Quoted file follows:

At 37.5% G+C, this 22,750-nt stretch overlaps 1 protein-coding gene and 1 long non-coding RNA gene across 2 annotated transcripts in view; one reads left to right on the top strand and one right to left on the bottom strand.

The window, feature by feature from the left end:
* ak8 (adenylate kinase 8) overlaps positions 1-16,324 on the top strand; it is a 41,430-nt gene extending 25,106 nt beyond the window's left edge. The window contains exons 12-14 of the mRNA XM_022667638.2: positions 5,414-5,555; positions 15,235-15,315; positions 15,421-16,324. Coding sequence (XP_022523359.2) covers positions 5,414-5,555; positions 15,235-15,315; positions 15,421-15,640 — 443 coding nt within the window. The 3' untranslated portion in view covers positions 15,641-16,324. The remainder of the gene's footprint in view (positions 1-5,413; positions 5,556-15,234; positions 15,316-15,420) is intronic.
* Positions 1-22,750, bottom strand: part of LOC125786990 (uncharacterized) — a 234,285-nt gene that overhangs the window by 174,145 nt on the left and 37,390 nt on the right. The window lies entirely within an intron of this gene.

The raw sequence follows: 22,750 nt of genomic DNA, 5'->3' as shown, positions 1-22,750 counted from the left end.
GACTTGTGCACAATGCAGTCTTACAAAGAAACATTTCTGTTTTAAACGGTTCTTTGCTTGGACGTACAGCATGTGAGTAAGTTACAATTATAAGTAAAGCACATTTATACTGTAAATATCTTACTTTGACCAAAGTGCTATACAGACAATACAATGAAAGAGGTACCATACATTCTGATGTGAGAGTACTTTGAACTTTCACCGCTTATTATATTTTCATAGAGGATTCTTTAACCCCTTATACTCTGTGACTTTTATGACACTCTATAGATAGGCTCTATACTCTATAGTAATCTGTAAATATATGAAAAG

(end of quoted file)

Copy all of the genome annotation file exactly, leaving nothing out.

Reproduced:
At 37.5% G+C, this 22,750-nt stretch overlaps 1 protein-coding gene and 1 long non-coding RNA gene across 2 annotated transcripts in view; one reads left to right on the top strand and one right to left on the bottom strand.

The window, feature by feature from the left end:
* ak8 (adenylate kinase 8) overlaps positions 1-16,324 on the top strand; it is a 41,430-nt gene extending 25,106 nt beyond the window's left edge. The window contains exons 12-14 of the mRNA XM_022667638.2: positions 5,414-5,555; positions 15,235-15,315; positions 15,421-16,324. Coding sequence (XP_022523359.2) covers positions 5,414-5,555; positions 15,235-15,315; positions 15,421-15,640 — 443 coding nt within the window. The 3' untranslated portion in view covers positions 15,641-16,324. The remainder of the gene's footprint in view (positions 1-5,413; positions 5,556-15,234; positions 15,316-15,420) is intronic.
* Positions 1-22,750, bottom strand: part of LOC125786990 (uncharacterized) — a 234,285-nt gene that overhangs the window by 174,145 nt on the left and 37,390 nt on the right. The window lies entirely within an intron of this gene.

The raw sequence follows: 22,750 nt of genomic DNA, 5'->3' as shown, positions 1-22,750 counted from the left end.
GACTTGTGCACAATGCAGTCTTACAAAGAAACATTTCTGTTTTAAACGGTTCTTTGCTTGGACGTACAGCATGTGAGTAAGTTACAATTATAAGTAAAGCACATTTATACTGTAAATATCTTACTTTGACCAAAGTGCTATACAGACAATACAATGAAAGAGGTACCATACATTCTGATGTGAGAGTACTTTGAACTTTCACCGCTTATTATATTTTCATAGAGGATTCTTTAACCCCTTATACTCTGTGACTTTTATGACACTCTATAGATAGGCTCTATACTCTATAGTAATCTGTAAATATATGAAAAG